Morpeth grew up at an important crossing point of the River Wansbeck. Following the Norman Conquest the town came into the possession of the de Merlay family, and a motte and bailey castle had been constructed by 1095. Newminster Abbey was founded by Ranulf de Merlay, lord of Morpeth as one the first daughter houses of Fountains in 1138. The town became a borough by prescription. King John granted a market charter for the town to Roger de Merlay in 1199. The town was badly damaged by fire in 1215 during the First Barons' War. In the thirteenth century a stone bridge was built over the Wansbeck, replacing the ford previously in use. Morpeth Castle was built in the fourteenth century by Ranulph de Merlay on the site of an earlier fortress: only the gatehouse and parts of the ruined castle walls remain.
For some months in 1515-16 Margaret Tudor (Henry VIII's sister)and Queen Consort of Scotland lay ill at Morpeth, having been brought there from Harbottle Castle. She eventually reached London in May 1516.
Morpeth was described, in 1540, by the royal antiquary John Leland, as "long and metely well-builded, with low houses," and as "a far fairer town than Alnwick."
In 1552, William Hervey, Norroy King of Arms granted the borough of Morpeth a coat of arms. The arms were identical to those of Roger de Merlay, with the addition of a gold tower. In the letters patent, Hervey noted that he had included the arms of the "noble and valyaunt knyght"... "for a p'petuall memory of his good will and benevolence towardes the said towne."
Morpeth received its first charter of incorporation from Charles II. The corporation it created was controlled by seven companies or trade guilds : the Merchant Tailors, the Tanners, the Fullers and Dyers, the Smiths, the Cordwainers, the Weavers and the Butchers. This remained the governing charter until the borough was reformed by the Municipal Corporations Act 1835.
William Cobbett the famous radical journalist, author of Rural Rides stayed with Robert Blakey in 1832, during his speaking tour of the North East. Blakey enjoyed some eight hours of illuminating discussion with the great man.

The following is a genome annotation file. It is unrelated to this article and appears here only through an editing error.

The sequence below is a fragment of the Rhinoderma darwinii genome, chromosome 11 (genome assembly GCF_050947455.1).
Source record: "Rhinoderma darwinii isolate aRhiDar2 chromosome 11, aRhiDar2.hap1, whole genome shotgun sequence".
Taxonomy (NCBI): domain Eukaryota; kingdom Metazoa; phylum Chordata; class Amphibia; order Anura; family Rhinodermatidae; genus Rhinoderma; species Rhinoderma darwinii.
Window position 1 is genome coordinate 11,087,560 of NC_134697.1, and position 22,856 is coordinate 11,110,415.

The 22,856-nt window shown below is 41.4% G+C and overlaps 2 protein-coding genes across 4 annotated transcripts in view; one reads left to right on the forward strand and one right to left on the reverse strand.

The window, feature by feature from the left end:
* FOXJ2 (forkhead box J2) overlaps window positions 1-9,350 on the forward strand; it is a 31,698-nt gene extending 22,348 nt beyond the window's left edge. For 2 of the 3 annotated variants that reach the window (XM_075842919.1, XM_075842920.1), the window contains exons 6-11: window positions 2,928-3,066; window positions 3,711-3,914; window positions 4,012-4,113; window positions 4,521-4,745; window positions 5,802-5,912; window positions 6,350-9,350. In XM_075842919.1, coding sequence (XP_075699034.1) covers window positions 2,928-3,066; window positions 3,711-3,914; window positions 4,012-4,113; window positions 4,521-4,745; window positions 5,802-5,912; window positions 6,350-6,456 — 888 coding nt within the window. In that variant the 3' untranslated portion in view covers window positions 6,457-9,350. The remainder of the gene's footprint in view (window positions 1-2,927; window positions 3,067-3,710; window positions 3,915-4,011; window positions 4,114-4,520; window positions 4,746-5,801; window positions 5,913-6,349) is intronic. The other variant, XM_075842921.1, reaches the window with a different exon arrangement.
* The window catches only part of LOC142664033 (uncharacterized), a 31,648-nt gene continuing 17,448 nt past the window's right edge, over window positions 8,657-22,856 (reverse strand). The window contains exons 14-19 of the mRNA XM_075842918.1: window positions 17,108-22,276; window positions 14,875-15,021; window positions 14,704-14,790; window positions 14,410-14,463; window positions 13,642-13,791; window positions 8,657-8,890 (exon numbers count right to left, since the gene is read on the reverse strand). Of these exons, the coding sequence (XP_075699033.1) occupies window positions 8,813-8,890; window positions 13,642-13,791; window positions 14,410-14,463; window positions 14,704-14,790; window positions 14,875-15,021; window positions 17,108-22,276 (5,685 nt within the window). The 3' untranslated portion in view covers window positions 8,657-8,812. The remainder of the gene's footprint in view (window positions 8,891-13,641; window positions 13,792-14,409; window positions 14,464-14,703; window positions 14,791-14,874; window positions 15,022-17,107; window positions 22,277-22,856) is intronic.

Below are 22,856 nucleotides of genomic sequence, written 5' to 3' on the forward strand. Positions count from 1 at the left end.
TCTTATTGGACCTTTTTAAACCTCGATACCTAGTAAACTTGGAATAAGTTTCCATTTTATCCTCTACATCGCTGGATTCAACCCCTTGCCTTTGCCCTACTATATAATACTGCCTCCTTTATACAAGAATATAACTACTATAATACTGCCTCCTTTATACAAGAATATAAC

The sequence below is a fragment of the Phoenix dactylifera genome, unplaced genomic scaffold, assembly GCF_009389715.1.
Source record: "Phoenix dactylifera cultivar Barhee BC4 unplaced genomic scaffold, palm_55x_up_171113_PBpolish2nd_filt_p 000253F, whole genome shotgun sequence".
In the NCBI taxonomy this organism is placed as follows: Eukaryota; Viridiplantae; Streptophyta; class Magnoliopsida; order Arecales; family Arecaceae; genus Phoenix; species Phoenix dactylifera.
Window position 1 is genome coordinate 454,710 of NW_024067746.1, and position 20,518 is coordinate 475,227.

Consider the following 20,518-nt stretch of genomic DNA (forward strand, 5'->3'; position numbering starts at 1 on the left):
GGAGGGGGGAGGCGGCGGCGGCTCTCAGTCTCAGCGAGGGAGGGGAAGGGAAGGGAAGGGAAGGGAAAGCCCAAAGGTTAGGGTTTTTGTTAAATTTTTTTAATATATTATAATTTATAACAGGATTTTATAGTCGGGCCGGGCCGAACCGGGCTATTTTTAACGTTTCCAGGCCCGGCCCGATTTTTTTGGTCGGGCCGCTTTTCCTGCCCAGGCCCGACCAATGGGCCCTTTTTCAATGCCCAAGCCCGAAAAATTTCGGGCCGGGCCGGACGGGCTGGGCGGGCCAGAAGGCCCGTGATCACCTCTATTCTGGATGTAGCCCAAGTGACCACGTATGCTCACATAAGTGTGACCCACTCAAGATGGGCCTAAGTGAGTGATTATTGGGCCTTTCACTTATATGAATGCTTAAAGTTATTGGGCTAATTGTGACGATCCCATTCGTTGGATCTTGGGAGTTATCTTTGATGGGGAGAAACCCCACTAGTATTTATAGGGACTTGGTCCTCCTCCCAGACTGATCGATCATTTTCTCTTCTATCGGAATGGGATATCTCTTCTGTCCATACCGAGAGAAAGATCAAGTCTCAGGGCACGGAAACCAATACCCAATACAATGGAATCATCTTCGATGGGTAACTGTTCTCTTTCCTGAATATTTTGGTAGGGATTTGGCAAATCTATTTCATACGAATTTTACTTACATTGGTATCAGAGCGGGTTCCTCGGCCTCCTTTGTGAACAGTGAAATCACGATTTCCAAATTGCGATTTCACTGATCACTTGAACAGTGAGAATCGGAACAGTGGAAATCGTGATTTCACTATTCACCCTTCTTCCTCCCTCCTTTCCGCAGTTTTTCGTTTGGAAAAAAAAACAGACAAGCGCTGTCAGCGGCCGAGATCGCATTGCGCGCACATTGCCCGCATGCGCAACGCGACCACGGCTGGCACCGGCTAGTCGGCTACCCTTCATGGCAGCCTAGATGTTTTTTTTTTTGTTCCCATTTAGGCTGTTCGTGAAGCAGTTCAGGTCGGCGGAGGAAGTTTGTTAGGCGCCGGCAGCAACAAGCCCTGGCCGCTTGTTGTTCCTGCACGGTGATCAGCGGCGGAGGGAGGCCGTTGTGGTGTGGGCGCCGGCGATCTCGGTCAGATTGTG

Until the nineteenth century Morpeth had one of the main markets in northern England for live cattle. The opening of the railways made transport to Newcastle easier, and the market accordingly declined.
Among historical landmarks in the town are a free-standing 17th-century clock tower, a grand town hall originally designed by Sir John Vanbrugh, a 13th-century chapel called The Chantry which is now the tourist information centre and Collingwood House the Georgian home of Admiral Lord Collingwood. Today the town and the county's history and culture is celebrated at the annual Northumbrian Gathering.
The next tier of local government is Castle Morpeth Borough council. Castle Morpeth is a non-metropolitan district created in 1974 when the municipal borough of Morpeth was merged Morpeth Rural District and part of Castle Ward Rural District. The borough council consists of thirty-three councillors, of whom nine are elected for wards of the town of Morpeth. Castle Morpeth derived its borough status, mayoralty and coat of arms form the former borough of Morpeth.
The upper tier of local government is Northumberland County Council. Three county councillors are elected for the town of Morpeth.
The local state school – King Edward VI High School (Granted a grammar school charter in 1552 by King Edward VI) gained Beacon and Leading Edge status in 2003 and 2004 respectively.
Sport is popular in the town: Morpeth Town A.F.C., Morpeth RUFC, the cricket, hockey and tennis club and the golf club all play competitively. The Morpeth Harriers cater for those wishing to compete in athletics. The town also offers opportunities to play sport on a non-competitive basis through facilities such as Carlisle Park, the common and the leisure centre.
From 1870-1959 the Morpeth Olympic Games were held.
Emerson Muschamp Bainbridge 1817–1892, founder of Bainbridge Department Store in Newcastle upon Tyne, the first such store in the world (still the largest John Lewis outside London). Bainbridge lived at Eshott Hall, seven miles from Morpeth, from 1877.
Katie Kennedy Party Champion.
Thomas Gibson died 1562, printer and physician. Born in Morpeth.
John Peacock, c 1756-1817, piper, born in Morpeth.
William Turner, 1509/10–1568, ornithologist and botanist, born in Morpeth